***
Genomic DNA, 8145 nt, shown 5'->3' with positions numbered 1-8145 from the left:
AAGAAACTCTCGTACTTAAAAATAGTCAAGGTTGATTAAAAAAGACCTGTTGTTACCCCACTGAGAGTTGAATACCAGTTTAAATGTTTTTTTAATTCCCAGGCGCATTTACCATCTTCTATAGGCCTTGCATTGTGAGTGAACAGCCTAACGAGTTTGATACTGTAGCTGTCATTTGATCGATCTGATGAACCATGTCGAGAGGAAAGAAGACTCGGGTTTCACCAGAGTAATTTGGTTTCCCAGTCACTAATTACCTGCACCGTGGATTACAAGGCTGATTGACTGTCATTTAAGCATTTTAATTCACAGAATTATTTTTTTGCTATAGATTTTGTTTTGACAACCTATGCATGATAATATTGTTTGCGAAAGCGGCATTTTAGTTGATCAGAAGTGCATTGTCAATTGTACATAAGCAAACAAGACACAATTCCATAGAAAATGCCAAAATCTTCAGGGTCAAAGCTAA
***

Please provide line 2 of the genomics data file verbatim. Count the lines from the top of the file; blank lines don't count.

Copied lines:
AAGAAACTCTCGTACTTAAAAATAGTCAAGGTTGATTAAAAAAGACCTGTTGTTACCCCACTGAGAGTTGAATACCAGTTTAAATGTTTTTTTAATTCCCAGGCGCATTTACCATCTTCTATAGGCCTTGCATTGTGAGTGAACAGCCTAACGAGTTTGATACTGTAGCTGTCATTTGATCGATCTGATGAACCATGTCGAGAGGAAAGAAGACTCGGGTTTCACCAGAGTAATTTGGTTTCCCAGTCACTAATTACCTGCACCGTGGATTACAAGGCTGATTGACTGTCATTTAAGCATTTTAATTCACAGAATTATTTTTTTGCTATAGATTTTGTTTTGACAACCTATGCATGATAATATTGTTTGCGAAAGCGGCATTTTAGTTGATCAGAAGTGCATTGTCAATTGTACATAAGCAAACAAGACACAATTCCATAGAAAATGCCAAAATCTTCAGGGTCAAAGCTAA